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Kumquats- A Powerful Sensory Experience

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Kumquats are a unique member of the citrus family and are thought to come from China.  The two main varieties of kumquats are the sweet and tart oval shaped Nagami and the sweet round Meiwa.  There are many other varieties of kumquats and hybrid kumquats including the Mandarinquat.

Kumquats are very hardy and can withstand cold temperatures below 20 degrees Fahrenheit. For that very reason hybrid kumquats were developed by a researcher in Florida who wanted to grow citrus farther north where citrus such as lemons, limes and oranges can not grow.  These hybrids can be substituted for lemons or limes and make great marmalades.

The versatile bite sized kumquats are small and fun to eat.  They don’t need to be peeled which makes them perfect for snacking. They are on average about an inch long and are completely edible including the seeds.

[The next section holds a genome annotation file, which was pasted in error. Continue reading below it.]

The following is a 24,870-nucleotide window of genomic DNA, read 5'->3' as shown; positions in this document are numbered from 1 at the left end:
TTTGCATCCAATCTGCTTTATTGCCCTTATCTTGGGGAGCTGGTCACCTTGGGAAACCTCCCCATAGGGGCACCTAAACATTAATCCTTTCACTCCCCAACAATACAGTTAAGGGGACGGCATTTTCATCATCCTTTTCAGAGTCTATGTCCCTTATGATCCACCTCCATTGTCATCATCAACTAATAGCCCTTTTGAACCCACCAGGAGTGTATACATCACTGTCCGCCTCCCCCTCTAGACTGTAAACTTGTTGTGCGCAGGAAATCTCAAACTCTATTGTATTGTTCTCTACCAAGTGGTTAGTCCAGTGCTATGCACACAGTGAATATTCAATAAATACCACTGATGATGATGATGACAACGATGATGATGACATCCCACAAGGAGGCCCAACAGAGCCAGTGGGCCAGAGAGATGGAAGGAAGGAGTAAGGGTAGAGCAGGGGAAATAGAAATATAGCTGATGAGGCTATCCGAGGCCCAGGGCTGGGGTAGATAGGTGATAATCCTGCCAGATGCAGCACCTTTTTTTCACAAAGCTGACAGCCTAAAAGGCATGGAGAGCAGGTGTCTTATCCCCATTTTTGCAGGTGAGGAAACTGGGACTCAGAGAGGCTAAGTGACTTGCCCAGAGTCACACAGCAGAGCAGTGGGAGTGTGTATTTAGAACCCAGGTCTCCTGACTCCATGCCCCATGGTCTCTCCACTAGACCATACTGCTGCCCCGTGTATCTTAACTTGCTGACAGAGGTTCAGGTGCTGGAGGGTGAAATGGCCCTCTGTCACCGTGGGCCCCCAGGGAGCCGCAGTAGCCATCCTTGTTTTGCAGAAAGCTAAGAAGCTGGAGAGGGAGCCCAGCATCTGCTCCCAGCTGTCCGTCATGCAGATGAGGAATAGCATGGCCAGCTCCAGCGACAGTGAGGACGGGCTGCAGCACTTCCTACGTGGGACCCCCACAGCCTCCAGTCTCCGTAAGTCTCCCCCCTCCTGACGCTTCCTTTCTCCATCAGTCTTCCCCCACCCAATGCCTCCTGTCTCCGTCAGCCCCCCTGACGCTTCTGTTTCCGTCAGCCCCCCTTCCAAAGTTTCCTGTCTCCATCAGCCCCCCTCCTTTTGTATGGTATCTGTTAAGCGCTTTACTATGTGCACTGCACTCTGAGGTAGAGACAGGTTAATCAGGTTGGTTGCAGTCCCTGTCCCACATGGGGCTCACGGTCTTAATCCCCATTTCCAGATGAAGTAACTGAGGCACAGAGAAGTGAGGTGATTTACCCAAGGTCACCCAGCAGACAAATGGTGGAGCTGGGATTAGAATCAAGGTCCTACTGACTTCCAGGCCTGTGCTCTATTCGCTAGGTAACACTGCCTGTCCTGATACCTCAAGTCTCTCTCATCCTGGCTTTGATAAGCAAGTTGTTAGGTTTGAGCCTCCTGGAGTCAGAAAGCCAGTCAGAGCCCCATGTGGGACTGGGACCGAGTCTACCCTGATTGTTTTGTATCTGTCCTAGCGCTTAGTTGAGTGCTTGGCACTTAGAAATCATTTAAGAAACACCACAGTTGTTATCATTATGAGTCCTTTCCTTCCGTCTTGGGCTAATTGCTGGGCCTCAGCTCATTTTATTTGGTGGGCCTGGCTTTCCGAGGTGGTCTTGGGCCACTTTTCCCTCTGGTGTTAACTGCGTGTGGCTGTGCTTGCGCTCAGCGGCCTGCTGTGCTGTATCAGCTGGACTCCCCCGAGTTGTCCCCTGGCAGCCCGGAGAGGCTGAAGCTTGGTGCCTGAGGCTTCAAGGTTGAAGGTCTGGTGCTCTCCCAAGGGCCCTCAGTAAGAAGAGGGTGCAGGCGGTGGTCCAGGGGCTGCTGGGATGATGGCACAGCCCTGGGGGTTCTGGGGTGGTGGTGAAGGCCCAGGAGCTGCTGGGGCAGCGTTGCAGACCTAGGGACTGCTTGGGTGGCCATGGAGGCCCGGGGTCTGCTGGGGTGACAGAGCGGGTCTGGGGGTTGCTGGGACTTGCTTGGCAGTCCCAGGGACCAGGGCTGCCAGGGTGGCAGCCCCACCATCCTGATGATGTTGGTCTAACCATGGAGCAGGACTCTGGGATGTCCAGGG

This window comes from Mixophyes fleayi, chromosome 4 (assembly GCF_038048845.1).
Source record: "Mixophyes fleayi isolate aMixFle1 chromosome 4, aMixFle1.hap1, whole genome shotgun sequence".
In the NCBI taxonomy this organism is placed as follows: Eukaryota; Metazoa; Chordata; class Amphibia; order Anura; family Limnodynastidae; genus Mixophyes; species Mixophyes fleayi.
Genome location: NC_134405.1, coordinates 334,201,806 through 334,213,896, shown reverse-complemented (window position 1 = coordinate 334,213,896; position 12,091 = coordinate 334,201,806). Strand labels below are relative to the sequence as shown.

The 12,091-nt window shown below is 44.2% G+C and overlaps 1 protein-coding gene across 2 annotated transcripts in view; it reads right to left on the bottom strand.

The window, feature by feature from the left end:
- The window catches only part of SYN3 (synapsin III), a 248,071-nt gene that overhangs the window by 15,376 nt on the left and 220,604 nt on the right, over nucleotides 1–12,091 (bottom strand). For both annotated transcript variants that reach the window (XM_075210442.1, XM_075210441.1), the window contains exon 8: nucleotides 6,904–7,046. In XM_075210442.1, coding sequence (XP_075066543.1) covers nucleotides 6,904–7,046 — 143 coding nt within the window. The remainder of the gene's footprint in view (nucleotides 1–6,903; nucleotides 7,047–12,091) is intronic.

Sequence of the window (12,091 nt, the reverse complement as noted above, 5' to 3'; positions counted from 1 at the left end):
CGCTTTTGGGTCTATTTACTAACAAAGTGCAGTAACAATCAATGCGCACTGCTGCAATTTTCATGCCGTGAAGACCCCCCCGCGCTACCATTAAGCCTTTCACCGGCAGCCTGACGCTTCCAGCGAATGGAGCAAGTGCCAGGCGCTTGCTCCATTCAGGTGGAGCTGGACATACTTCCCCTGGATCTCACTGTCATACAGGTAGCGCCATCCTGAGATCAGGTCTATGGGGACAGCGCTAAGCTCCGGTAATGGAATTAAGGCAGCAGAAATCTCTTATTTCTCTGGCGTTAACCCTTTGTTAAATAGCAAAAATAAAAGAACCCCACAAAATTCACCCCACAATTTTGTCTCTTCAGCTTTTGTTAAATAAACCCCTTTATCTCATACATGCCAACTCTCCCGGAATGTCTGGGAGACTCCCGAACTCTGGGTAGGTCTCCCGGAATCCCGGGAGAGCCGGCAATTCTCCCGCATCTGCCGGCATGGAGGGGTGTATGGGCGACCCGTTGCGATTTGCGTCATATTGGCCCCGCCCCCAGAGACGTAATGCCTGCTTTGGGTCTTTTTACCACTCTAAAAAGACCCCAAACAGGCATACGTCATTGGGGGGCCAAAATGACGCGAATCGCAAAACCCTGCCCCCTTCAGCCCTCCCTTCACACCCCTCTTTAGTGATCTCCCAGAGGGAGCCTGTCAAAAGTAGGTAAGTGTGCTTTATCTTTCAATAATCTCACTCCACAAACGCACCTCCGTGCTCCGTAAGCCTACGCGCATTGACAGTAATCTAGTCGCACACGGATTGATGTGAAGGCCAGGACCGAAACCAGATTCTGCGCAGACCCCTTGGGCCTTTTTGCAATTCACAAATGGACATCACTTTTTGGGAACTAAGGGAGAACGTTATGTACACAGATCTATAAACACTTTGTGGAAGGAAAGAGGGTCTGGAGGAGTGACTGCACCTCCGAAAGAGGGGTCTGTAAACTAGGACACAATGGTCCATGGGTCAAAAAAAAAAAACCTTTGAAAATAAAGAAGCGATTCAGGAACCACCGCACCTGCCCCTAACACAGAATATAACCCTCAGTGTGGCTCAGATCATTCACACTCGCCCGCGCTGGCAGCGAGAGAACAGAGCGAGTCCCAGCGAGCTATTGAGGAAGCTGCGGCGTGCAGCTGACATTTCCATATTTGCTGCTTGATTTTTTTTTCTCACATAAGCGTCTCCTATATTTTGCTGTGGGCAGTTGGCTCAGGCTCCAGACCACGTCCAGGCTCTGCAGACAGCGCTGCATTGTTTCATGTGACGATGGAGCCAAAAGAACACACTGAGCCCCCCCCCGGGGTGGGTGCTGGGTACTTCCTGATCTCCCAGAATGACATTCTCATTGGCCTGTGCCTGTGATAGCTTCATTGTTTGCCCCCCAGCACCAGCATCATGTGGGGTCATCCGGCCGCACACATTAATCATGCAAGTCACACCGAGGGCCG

Nagamis
You are in for a powerful sensory experience as the ZING of the sourness hits your taste buds and your mouth puckers up.  The rind is sweet and the flesh is tart. I recommend slicing it up and adding it to your favorite salad. It goes particularly well with a quinoa salad.

Meiwa
Sweet rind and flesh with a good spicy flavor. It is the best kumquat for eating out of hand.

Meiwa Kumquat

Mandarinquat
A cross between a Kumquat and a Mandarin. They are small enough to fit in the palm of your hand. Eat them whole, seeds and all. Fragrant orange flesh has a sweet tart flavor. Bite into the sweet rind for a tangy, sweet and super juicy sensory experience! 

Mandarinquat

How to eat a kumquat:

Let the fruit come to room temperature and then gently rub the kumquat between the palms of your hand to get the juices and oil going, releasing the amazing citrus fragrance. Pop them in your mouth and enjoy!

Kumquats can be hard to find at times but worth searching out. California leads the nation in production.  Northern San Diego County is where many farms focus on specialty crops such as kumquats but they can be found growing as far north as Placerville, north of Sacramento.

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